Activities 2 and 3 should take about 1 classroom period, depending on technical problems and skill of students. It is worthwhile to discuss any possible technical problems with the technical specialist prior to beginning the lab. Such problems may include: whether or not all students have network access, the number of available computers with internet access, whether or not the local server is up and running on the day you wish to conduct the lab.
A student lab packet is provided which includes student instructions, graph paper, and the questions from the lab. Teachers may wish to use this for classes that need extra support, or for classes with time constraints, or merely to facilitate the ease of conducting the investigation.
The students should recognize that the mysterious particles Hess measured
on his balloon ride are coming from outer space at angles almost always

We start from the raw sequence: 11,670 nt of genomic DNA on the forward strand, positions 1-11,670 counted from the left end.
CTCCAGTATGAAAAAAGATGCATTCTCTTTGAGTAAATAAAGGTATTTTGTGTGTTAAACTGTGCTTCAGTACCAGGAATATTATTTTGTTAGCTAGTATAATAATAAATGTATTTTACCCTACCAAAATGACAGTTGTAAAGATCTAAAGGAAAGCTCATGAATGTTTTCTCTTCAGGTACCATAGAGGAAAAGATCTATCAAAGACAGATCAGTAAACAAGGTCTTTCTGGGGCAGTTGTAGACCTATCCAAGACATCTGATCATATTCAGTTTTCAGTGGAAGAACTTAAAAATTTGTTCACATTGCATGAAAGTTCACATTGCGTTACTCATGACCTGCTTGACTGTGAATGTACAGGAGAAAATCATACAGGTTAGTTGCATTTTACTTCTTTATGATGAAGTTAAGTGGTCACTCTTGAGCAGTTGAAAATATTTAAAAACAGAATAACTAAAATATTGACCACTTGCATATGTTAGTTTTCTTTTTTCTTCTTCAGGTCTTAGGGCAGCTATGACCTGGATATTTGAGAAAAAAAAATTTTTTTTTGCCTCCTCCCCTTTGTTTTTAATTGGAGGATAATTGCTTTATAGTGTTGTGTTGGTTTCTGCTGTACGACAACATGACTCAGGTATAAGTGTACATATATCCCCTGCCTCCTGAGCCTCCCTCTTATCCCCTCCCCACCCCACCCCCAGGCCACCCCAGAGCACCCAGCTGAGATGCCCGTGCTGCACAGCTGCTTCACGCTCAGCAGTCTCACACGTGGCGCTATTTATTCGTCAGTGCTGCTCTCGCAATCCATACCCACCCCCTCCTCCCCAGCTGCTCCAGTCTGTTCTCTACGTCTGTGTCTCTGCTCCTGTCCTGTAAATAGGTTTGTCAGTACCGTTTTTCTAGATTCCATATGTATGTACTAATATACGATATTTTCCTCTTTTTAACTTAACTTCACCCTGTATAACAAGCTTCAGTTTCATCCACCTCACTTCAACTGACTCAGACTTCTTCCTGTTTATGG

perpendicular to the ground. Conduct a class discussion about the results.
Why do they think the particles' directions are mostly perpendicular to
the ground? (The Earth's atmosphere filters out most of the particles.
As the angle of particle entry gets farther and farther from perpendicular,
a particle has to go through more and more atmosphere. Only the most energetic
particles are able to make it through all of the atmosphere at shallow
angles. Very few particles (cosmic rays) are detected at shallow angles,
so we can deduce that compared to the total number of cosmic rays that
we detect, the number of cosmic rays with very high energies is very small.)
Draw a picture of the earth with diagrams indicating the direction most
particles hit the earth. Ask the students if they think this varies as
you go around the planet? (No, it doesn't.) Or is it mostly perpendicular
in all places? (Yes.) Why? (Because it is the atmosphere that
causes the cosmic rays to come in at mostly perpendicular angles.)
What if you were above the atmosphere? Would the majority of cosmic rays
still be perpendicular to the ground? (Cosmic rays come uniformly from
all directions, this is one of the reasons why it is hard to understand
where they come from, there is no preferred direction in outer space.)